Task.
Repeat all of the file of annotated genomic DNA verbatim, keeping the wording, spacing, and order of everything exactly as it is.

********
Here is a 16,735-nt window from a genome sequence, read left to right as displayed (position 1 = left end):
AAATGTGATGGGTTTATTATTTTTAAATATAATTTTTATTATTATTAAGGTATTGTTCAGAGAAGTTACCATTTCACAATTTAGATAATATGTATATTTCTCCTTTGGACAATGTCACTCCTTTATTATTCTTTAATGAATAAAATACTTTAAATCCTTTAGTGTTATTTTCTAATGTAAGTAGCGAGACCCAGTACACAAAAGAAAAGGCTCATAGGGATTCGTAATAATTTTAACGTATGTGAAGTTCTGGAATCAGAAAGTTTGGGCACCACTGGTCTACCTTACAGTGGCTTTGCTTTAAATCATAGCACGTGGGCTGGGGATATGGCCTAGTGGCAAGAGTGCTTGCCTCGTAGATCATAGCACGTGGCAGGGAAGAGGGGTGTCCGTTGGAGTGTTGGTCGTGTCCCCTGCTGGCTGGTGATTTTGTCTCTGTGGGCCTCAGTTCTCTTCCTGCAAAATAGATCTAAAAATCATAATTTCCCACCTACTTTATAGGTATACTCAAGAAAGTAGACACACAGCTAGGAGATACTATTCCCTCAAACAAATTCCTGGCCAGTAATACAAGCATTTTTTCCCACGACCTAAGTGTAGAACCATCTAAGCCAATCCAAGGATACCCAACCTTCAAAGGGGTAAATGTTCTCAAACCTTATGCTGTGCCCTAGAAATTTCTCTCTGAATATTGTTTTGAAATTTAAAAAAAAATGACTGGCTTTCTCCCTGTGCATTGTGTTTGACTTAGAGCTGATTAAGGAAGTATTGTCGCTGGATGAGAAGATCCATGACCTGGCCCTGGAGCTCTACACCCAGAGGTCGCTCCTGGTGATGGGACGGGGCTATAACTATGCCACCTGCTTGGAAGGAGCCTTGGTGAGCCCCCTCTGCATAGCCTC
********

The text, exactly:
Here is a 16,735-nt window from a genome sequence, read left to right as displayed (position 1 = left end):
AAATGTGATGGGTTTATTATTTTTAAATATAATTTTTATTATTATTAAGGTATTGTTCAGAGAAGTTACCATTTCACAATTTAGATAATATGTATATTTCTCCTTTGGACAATGTCACTCCTTTATTATTCTTTAATGAATAAAATACTTTAAATCCTTTAGTGTTATTTTCTAATGTAAGTAGCGAGACCCAGTACACAAAAGAAAAGGCTCATAGGGATTCGTAATAATTTTAACGTATGTGAAGTTCTGGAATCAGAAAGTTTGGGCACCACTGGTCTACCTTACAGTGGCTTTGCTTTAAATCATAGCACGTGGGCTGGGGATATGGCCTAGTGGCAAGAGTGCTTGCCTCGTAGATCATAGCACGTGGCAGGGAAGAGGGGTGTCCGTTGGAGTGTTGGTCGTGTCCCCTGCTGGCTGGTGATTTTGTCTCTGTGGGCCTCAGTTCTCTTCCTGCAAAATAGATCTAAAAATCATAATTTCCCACCTACTTTATAGGTATACTCAAGAAAGTAGACACACAGCTAGGAGATACTATTCCCTCAAACAAATTCCTGGCCAGTAATACAAGCATTTTTTCCCACGACCTAAGTGTAGAACCATCTAAGCCAATCCAAGGATACCCAACCTTCAAAGGGGTAAATGTTCTCAAACCTTATGCTGTGCCCTAGAAATTTCTCTCTGAATATTGTTTTGAAATTTAAAAAAAAATGACTGGCTTTCTCCCTGTGCATTGTGTTTGACTTAGAGCTGATTAAGGAAGTATTGTCGCTGGATGAGAAGATCCATGACCTGGCCCTGGAGCTCTACACCCAGAGGTCGCTCCTGGTGATGGGACGGGGCTATAACTATGCCACCTGCTTGGAAGGAGCCTTGGTGAGCCCCCTCTGCATAGCCTC